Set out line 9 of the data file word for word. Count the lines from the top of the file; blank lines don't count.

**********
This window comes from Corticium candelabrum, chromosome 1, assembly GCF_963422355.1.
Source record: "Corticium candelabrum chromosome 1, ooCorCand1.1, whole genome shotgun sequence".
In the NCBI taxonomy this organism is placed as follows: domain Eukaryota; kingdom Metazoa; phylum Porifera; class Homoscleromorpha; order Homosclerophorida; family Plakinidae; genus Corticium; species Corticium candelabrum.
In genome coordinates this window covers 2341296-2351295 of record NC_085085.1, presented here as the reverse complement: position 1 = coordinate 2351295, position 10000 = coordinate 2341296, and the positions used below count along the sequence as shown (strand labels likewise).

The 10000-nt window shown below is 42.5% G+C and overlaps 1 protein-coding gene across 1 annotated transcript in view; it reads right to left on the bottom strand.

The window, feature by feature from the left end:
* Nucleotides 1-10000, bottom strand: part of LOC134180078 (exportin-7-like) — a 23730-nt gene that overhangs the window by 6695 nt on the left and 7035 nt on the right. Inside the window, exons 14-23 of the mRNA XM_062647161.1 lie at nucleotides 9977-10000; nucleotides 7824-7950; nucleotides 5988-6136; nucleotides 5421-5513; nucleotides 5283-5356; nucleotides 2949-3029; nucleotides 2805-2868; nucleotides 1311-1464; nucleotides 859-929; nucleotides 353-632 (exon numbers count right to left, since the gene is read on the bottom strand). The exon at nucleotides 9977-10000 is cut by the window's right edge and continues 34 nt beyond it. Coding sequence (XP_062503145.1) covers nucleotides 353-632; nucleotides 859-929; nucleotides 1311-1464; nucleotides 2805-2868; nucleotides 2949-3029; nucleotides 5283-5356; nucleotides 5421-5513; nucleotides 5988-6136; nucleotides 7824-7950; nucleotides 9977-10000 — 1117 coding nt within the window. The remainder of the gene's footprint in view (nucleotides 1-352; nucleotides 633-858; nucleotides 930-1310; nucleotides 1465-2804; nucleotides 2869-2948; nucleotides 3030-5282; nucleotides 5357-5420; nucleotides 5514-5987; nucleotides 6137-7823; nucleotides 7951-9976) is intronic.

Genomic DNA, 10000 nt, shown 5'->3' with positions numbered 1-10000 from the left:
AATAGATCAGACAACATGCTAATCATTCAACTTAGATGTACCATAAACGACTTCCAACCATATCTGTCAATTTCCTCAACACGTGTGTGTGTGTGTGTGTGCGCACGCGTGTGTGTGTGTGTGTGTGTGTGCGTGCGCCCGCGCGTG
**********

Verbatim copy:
AATAGATCAGACAACATGCTAATCATTCAACTTAGATGTACCATAAACGACTTCCAACCATATCTGTCAATTTCCTCAACACGTGTGTGTGTGTGTGTGTGCGCACGCGTGTGTGTGTGTGTGTGTGTGTGCGTGCGCCCGCGCGTG